Become a Mom OR Keep Your Career: Indonesian women explain why it’s nearly impossible for them to do both

Photo illustration
Photo illustration

A recent Buzzfeed article aimed to explore the realities of parental leave (both maternal and paternal) in countries around the world. It included one example from Indonesia – an expatriate mother in Jakarta who said that Indonesia has some of the best support systems for new mothers in Southeast Asia, including maternity leave, in-office breastfeeding rooms, and even breast milk transport services such as online ojeks.


Screenshots: Buzzfeed

Most of the people in other countries reading the article must have thought Indonesia sounds like a paradise for working mothers.

But the reactions to the article I saw on social media here in Indonesia were generally filled with anger and horror that Buzzfeed would use her experience as a representative example of what things were actually like for working mothers here.

While it is great that Cara had a positive experience, most working mothers’ in Indonesia aren’t so lucky – even in my own office, where a number of women (including expats) have been pregnant while working, there are no facilities to support them beyond the 3 months of government-mandated maternity leave (and certainly no nursing room!).

The more women I talked to about the issue, the clearer it became that Indonesian workplaces often force them into a position of having to choose between their roles as mothers and maintaining their careers.

And that’s not just holding women back – it’s holding the country back.

Labor Burdens

Since the 1980s, the number of Indonesian women in the workforce has grown dramatically, yet women remain under-represented overall. According to the Asian Development Bank, for every 10 men employed, there are only six women, even though the national birth rate has fallen and theoretically would allow more women to enter the workforce. Women are also less likely to work in leadership and management positions, and women who drop out of formal work to have children often do not return. Those who do resume working tend to focus on self-employment, even as their children grow older.

Michele Ford, an academic at the University of Sydney, points out that it is “widely accepted” that women in Indonesia will “continue to take the responsibility for managing the home”. She writes with Nurchayati in Women, Work and Care in the Asia-Pacific that “Indonesia has almost no government-funded care infrastructure and provides no social security benefits for carers,” and that there is almost no debate about the topic, probably due to the fact that most middle- and upper-class women can afford to employ domestic workers or nannies to look after children and assist around the house.

But with rising salaries and better economic opportunities abroad, full-time nannies are increasingly out of reach for many Indonesian families. And without other options such as state-subsidized daycare, many expectant mothers are forced to make tough decisions about their careers.


“Even though I was working from home, it was really, really exhausting, because the baby still woke up every 2-3 hours to breastfeed so I was really deprived of sleep.”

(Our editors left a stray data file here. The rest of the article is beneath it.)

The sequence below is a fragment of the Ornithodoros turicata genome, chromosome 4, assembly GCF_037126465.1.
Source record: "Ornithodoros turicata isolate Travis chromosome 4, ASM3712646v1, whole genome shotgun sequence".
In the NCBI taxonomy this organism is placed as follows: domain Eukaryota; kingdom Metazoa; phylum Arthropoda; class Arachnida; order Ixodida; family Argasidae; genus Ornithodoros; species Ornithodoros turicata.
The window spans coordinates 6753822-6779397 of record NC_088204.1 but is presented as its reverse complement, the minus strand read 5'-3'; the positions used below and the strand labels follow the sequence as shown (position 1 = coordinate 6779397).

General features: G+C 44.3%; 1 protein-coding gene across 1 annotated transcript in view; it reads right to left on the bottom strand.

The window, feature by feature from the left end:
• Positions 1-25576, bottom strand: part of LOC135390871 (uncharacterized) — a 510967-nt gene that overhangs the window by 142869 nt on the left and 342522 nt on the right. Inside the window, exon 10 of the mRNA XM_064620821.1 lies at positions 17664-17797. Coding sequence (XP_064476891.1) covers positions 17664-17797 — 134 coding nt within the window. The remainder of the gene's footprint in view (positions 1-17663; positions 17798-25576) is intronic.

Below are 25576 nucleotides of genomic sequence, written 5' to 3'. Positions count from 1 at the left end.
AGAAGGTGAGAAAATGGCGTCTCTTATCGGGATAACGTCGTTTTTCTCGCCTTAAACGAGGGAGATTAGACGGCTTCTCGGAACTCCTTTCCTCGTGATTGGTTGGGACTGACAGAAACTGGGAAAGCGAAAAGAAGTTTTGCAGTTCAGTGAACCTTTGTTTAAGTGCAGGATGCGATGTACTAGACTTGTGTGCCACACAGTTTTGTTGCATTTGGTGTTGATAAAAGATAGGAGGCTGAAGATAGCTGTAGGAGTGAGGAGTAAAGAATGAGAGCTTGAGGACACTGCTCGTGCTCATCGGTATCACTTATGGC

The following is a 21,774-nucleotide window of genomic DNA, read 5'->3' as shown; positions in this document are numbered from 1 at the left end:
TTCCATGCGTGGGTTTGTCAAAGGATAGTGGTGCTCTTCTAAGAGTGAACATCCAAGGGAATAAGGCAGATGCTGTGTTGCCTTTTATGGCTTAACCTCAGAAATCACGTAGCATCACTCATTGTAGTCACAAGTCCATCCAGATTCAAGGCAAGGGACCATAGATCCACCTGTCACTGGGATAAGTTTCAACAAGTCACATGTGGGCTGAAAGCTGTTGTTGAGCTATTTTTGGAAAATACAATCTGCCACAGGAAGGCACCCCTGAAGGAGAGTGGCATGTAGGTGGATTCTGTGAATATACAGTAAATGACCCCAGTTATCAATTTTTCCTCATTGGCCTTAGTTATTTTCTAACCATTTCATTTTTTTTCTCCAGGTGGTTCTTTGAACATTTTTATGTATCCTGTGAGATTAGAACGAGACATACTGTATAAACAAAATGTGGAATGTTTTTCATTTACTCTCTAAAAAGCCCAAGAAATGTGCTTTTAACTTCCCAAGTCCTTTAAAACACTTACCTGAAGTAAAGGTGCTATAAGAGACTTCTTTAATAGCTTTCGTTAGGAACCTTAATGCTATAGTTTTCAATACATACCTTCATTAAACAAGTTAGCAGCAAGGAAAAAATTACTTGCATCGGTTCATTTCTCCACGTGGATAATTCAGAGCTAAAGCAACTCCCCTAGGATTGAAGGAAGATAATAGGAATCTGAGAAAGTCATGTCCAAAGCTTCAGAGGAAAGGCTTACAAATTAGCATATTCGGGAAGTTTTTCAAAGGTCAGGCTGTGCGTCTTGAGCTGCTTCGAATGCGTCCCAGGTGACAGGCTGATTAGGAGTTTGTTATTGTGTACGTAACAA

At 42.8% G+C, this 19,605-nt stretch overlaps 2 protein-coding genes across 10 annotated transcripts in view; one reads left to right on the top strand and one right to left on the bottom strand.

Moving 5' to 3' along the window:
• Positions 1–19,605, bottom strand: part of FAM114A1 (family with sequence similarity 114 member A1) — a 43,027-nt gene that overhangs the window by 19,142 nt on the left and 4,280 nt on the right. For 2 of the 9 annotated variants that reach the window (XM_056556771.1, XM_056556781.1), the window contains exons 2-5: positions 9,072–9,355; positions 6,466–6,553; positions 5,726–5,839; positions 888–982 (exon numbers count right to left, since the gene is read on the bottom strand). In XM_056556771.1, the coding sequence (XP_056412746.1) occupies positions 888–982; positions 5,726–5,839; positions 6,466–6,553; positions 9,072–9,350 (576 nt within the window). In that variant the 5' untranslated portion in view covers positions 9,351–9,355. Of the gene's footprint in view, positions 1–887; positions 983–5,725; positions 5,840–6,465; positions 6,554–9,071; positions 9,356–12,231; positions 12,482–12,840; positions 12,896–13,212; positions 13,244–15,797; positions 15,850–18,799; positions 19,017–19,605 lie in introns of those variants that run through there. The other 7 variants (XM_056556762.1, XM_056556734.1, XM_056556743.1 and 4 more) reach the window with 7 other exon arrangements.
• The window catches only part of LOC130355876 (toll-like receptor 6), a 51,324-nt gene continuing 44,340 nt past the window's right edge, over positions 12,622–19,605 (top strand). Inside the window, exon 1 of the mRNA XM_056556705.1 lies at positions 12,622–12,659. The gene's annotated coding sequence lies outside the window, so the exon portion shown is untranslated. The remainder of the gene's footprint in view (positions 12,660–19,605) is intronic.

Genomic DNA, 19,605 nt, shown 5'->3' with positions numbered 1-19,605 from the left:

Renny, a first-time mother in her mid-30s, had no maternity leave when she gave birth to her son in 2015. Her work contract was project-based, and the project finished one month before her due date.

“I tried to negotiate with them,” Renny explained, but she was not successful, losing both her office-funded health insurance and maternity leave (unlike many countries, maternity leave in Indonesia is funded by workplaces, not the government), despite the fact Renny had continued to work up until she was more than eight months pregnant. Her husband was only able to take two weeks off work, as they were worried about the financial impact that a longer period of leave would have on their now one-income family.

Once her child was one year old, Renny returned to her office, relying on a nanny to look after her child while she is out of the house. “But there is no breastfeeding room at my office,” she added, which has made long-term breastfeeding difficult.

Hera, also in her 30s, worked as a web editor at a media company when she decided to have a baby last year. As with Renny, Hera was employed on a contract, but as she was paid an hourly rate and had no additional benefits like health insurance or leave.

“I chose the job because it was quite flexible,” Hera said. “I can work from home and take days off anytime. But days off means no payment.”

When she had her baby, Hera “took three months’ maternity leave without income. [We had] some income from my husband and some that I had saved up. My husband didn’t get any paternity leave from his office, so he took a week from his annual leave.”

After three months, Hera felt forced to go back to work, “because I had run out of money. Even though I was working from home, it was really, really exhausting, because the baby still woke up every 2-3 hours to breastfeed so I was really deprived of sleep.”


“… women felt that they could not be both a good mother and a responsible employee, as they ‘can’t leave the baby too long when traffic is crazy, as work ends up being from 5:30am to 8pm if you live on the outskirts of Jabodetabek.'”


3 Months Leave is 3 Months Short

So is three months of maternity leave enough for a new mother? Hera doesn’t think so. “Three months is not enough,” she said. “At least six months would do because babies start to eat solid food and their sleeping habits start to be predictable. In short, nine months of pregnancy then labor is nothing compared to the first six to nine months after birth.”